189 Sir Frederick Stewart, Minister for External Affairs, to Mr R. G. Menzies, Prime Minister

Letter SYDNEY, 2 November 1940

With reference to telegram 921 from Mr. Bruce [1] conveying the proposal of the Netherlands Government for the exchange of diplomatic representatives between Holland and Australia, I desire to offer the following comments.

Subsequent to the invasion of Holland and the collapse of France, the position of the Netherlands East Indies vis-a-vis Australia has assumed greater significance. As our nearest neighbour we are closely concerned with the political, economic, and military developments in the East Indies. Questions of common defence, munition supplies and air communications all raise problems the solution of which would be facilitated by an exchange of Ministers.

While a Dutch Minister would be welcomed in Australia, it is doubtful if Australia would derive any real benefit from the exchange unless the Australian Minister accredited to the Queen of the Netherlands in London was actually located at Batavia. To this there might be some objections, as a Minister would have precedence over all other foreign consular representatives in the East Indies. The Dutch would probably be faced with an immediate request for the appointment of a Japanese Minister, which in present circumstances would prove an embarrassment to them.

There is also the fact that consequent on the establishment of the Netherlands Government in London, many of the wider powers granted to the Governor-General of the Netherlands East Indies in anticipation of the occupation of the Netherlands have been withdrawn. Thus, most questions of moment and policy which would ordinarily be raised by a Minister would still have to be referred by the colonial administration to London. These objections would, however, be obviated if the press report to the effect that the Queen of the Netherlands and the Dutch Government might shortly transfer to Batavia, proved to be correct.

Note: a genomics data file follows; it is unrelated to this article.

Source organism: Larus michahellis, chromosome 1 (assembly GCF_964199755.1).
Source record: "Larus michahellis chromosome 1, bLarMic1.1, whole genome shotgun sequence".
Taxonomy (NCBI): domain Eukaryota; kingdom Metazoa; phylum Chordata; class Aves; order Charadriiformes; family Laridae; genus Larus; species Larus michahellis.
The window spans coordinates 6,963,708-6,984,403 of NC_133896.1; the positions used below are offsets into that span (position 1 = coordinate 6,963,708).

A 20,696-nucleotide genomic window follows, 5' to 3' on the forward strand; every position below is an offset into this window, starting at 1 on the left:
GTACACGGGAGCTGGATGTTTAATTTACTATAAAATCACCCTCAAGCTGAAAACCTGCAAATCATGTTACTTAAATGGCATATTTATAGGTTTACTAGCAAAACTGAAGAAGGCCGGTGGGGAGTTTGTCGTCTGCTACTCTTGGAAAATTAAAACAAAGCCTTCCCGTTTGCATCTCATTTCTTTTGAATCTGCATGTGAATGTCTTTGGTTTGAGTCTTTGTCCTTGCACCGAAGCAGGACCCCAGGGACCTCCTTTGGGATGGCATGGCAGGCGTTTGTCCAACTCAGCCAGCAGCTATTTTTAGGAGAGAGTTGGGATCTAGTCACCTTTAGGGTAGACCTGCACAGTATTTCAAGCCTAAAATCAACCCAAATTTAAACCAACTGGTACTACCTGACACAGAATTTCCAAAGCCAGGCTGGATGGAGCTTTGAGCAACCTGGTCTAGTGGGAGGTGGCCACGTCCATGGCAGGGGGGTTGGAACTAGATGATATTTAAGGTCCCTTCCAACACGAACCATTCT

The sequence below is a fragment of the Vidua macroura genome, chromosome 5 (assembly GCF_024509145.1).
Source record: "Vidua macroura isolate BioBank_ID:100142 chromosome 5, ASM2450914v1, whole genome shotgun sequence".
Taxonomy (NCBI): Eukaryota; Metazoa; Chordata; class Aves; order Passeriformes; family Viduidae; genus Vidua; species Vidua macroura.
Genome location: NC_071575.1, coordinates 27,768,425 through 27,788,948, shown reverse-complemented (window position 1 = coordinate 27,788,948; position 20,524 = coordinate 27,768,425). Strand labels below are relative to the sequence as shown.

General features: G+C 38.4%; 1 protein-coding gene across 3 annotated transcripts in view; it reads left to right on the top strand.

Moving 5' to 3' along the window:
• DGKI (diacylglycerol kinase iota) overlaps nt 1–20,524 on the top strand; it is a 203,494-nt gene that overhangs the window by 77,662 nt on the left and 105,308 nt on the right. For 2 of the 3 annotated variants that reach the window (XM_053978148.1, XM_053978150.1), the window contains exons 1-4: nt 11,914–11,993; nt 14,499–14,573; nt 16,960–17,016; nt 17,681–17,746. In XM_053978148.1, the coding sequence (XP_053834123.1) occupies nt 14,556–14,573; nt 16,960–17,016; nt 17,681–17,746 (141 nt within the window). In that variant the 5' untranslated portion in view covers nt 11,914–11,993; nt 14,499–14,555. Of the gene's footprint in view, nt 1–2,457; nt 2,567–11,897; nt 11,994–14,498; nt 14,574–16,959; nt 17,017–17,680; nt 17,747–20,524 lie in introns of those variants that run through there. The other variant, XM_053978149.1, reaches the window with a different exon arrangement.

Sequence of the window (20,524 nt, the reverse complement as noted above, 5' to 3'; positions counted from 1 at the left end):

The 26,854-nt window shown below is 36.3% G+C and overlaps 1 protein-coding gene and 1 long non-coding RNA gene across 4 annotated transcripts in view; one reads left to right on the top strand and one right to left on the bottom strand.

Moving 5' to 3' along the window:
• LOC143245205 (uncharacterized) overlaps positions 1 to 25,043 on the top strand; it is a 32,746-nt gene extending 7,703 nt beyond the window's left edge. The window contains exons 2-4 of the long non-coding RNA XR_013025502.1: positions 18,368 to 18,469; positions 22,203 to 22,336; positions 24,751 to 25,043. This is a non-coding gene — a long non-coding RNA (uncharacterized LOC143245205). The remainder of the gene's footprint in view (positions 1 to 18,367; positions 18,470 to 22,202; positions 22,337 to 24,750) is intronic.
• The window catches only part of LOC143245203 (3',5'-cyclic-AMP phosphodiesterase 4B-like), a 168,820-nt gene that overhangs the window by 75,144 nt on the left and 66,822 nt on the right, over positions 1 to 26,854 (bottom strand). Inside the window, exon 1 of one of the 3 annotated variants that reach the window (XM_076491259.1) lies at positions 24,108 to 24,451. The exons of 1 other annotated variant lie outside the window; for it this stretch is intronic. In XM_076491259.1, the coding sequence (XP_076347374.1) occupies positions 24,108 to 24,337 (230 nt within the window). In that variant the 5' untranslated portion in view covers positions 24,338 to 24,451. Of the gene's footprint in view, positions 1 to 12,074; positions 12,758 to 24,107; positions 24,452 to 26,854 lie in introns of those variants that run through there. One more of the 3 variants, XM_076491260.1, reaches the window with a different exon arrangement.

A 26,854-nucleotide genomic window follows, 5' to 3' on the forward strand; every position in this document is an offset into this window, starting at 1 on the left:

It might also be observed that in view of the personal discussions which have taken place between yourself and Dr. Pao [2], the Chinese Government may be under the impression that China will be the next country selected for an exchange of Ministers.

In the circumstances, I suggest a telegram along the following lines be sent to Mr. Bruce:-

'Your 921 of 16th October. Exchange of Netherlands and Australian Ministers.

In principle, we would welcome a Dutch Minister in Australia, but in view of unprecedented circumstances in which Dutch Government is placed, the location of an Australian Minister in London would have little practical value or benefit to Australia.

We are now intimately concerned with the political, economic and military developments in the Netherlands East Indies, and closer contacts will become inevitable. Therefore, if it were possible for an Australian Minister to be accredited to the Dutch Government in London but actually stationed in Batavia, we would view the proposal favourably.

Such an unprecedented arrangement might, however, not appeal to the Netherlands Government in view of various difficulties which we can appreciate.

If the Queen and Government were to proceed to Batavia, as reported recently in the press as being under contemplation, these difficulties would be obviated.

Would be glad if you would convey to Minister for Foreign Affairs [3] our appreciation and close interest in his proposal, obtain informally his views on the suggestion we have advanced, and in meantime keep the question open.' [4]


1 Document 175.

2 Chinese Consul-General in Australia.

3 Dr E. N. van Kleffens.

4 This cablegram was not sent. Consideration of the question of exchange of diplomatic representatives with the Netherlands was postponed until June 1941. See Document 510.

[AA:A981, NETHERLANDS 20, i]